Olli won’t drive itself around Knoxville
Olli the self-driving trolley won’t be on Knoxville’s downtown streets anytime soon, with or without a human attendant.
Knoxville-based Local Motors introduced the autonomous electric vehicle in June 2016, envisioning it as transportation for college students or a parking lot shuttle. In April 2017, Knoxville officials and Local Motors announced in a Market Square ceremony that Visit Knoxville would get one or two Ollis.
It was intended to be on downtown streets in spring 2018, taking visitors on programmed tours or shuttling festivalgoers between venues. Bumpas said at the April event that Visit Knoxville had put down a $20,000 deposit for the vehicle.
But there things stalled. A city formed task force was supposed to evaluate Olli’s performance April 5 at a Maryland testing ground. If that went well, Bumpas said in March, an Olli would be tested on a closed course in Knoxville in May 2018, and could’ve seen public use soon afterward.
But she never heard results from that Maryland test, she said.
“I don’t think the city’s pursuing it anymore either,” Bumpas said.
In early May, Local Motors Vice President of Marketing Brittany Stotler said via email that while Local Motors did have Visit Knoxville’s $20,000 deposit, “the purchase agreement is still in progress.”
But it was also right about that time, according to Bumpas, when the deal ended.
“We are no longer a partner to this project,” Bumpas said in an email. “They refunded our deposit and we have moved on.”
Visit Knoxville hasn’t had direct contact with Local Motors since the tourism agency got its deposit back, she said.
Local Motors partnered with Robotic Research to improve Olli’s safety with the best possible sensors and autonomous driving technology, but that collaboration didn’t slow the project down, Stotler said.
Even then, the plan was for Olli pilot programs to take place in “controlled, low-speed environments” for safety reasons, she said.
“As regulations develop and autonomous technology is approved in more environments, Olli will be deployed in those more complex deployments,” she wrote May 7.
The first vehicles were scheduled to deploy at the end of that month — where, Stotler didn’t say — but they would all have an “onboard steward” trained by Local Motors ready to take control if necessary.
Since Olli’s introduction many other autonomous vehicles have been tested on American roads by companies including Google, Tesla and Uber; accidents have been few — and were usually the fault of humans rather than vehicle systems, according to analyses — but some of the resulting crashes were fatal, and that has put the brakes on wider use of driverless cars.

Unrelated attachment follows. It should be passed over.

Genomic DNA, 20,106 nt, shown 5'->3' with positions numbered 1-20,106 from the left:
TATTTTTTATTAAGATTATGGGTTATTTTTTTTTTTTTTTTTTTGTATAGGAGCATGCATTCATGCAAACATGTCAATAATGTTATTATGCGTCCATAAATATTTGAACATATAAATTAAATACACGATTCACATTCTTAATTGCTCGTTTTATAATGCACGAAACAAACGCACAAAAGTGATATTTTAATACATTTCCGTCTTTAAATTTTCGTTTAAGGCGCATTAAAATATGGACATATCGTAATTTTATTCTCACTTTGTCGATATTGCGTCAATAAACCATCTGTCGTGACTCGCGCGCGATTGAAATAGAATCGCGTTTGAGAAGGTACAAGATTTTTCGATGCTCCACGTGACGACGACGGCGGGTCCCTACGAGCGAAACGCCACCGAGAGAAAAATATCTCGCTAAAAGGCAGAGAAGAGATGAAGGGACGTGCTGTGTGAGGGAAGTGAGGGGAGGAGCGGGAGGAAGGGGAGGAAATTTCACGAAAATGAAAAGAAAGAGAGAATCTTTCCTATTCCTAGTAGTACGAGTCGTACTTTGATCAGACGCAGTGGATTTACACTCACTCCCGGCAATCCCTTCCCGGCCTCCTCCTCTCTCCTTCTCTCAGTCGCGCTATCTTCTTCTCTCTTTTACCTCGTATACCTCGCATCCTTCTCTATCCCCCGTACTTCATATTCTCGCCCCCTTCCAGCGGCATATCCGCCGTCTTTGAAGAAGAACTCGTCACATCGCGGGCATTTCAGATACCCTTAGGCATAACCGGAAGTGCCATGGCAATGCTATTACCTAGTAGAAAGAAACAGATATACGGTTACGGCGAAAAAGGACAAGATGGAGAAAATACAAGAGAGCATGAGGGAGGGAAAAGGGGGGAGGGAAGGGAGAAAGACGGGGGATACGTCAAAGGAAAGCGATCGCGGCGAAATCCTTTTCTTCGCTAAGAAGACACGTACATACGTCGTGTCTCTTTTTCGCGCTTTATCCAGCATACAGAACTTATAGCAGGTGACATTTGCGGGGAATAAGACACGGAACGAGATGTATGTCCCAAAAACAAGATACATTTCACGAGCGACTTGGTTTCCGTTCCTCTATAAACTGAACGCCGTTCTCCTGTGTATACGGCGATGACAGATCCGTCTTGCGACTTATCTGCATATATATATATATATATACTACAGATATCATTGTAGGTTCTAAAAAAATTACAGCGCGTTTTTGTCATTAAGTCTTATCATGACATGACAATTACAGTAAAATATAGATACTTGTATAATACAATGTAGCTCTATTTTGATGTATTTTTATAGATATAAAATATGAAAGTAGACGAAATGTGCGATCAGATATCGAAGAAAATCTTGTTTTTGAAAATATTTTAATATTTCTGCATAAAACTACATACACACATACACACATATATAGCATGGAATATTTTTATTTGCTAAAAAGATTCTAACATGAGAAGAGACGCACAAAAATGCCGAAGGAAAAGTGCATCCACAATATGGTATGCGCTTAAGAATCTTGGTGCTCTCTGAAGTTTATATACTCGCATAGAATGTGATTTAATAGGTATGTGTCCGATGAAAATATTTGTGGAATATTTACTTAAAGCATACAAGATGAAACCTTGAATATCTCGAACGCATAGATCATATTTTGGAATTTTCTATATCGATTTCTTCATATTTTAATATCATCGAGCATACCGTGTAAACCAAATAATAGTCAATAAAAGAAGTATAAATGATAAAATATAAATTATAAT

Bumpas said she didn’t fault anyone for the dissolution of Knoxville’s Olli deal.
Acceptance of autonomous vehicles is probably still just a couple of years away, requiring further testing and safeguards to reassure the public and its safety, she said.
In 2017, Local Motors CEO John Rogers said in a news release that Knoxville was a prime spot to use Olli because it’s here that the company 3D-printed its first car, and Tennessee was one of the first states to allow driverless vehicles on public roads.
In the last few months Local Motors has sent two Olli research vehicles to the State University of New York at Buffalo and Goodyear Tire & Rubber Co.; one to electronics company LG in South Korea; another to Australia; and demonstrated Olli pilot vehicles in Denmark and Chicago, Stotler said.
On Dec. 14, the company announced that colleges in Arizona and California would get Ollis in early 2019, as winners of Local Motors’ first “Olli fleet challenge,” she said. The next round of competition will be in the Washington, D.C., area; but her list of tests and deployments does not mention Knoxville.
All Ollis in service will still have onboard human stewards, Stotler said.
Local Motors’ Pellissippi microfactory is working on further improvements, including an Olli made completely by 3D printing, she said.
“We are still planning for end of 2019 / early 2020 commercial vehicle launch,” Stotler wrote.
Source: Knoxville News Sentinel, by Jim Gaines
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Published January 4, 2019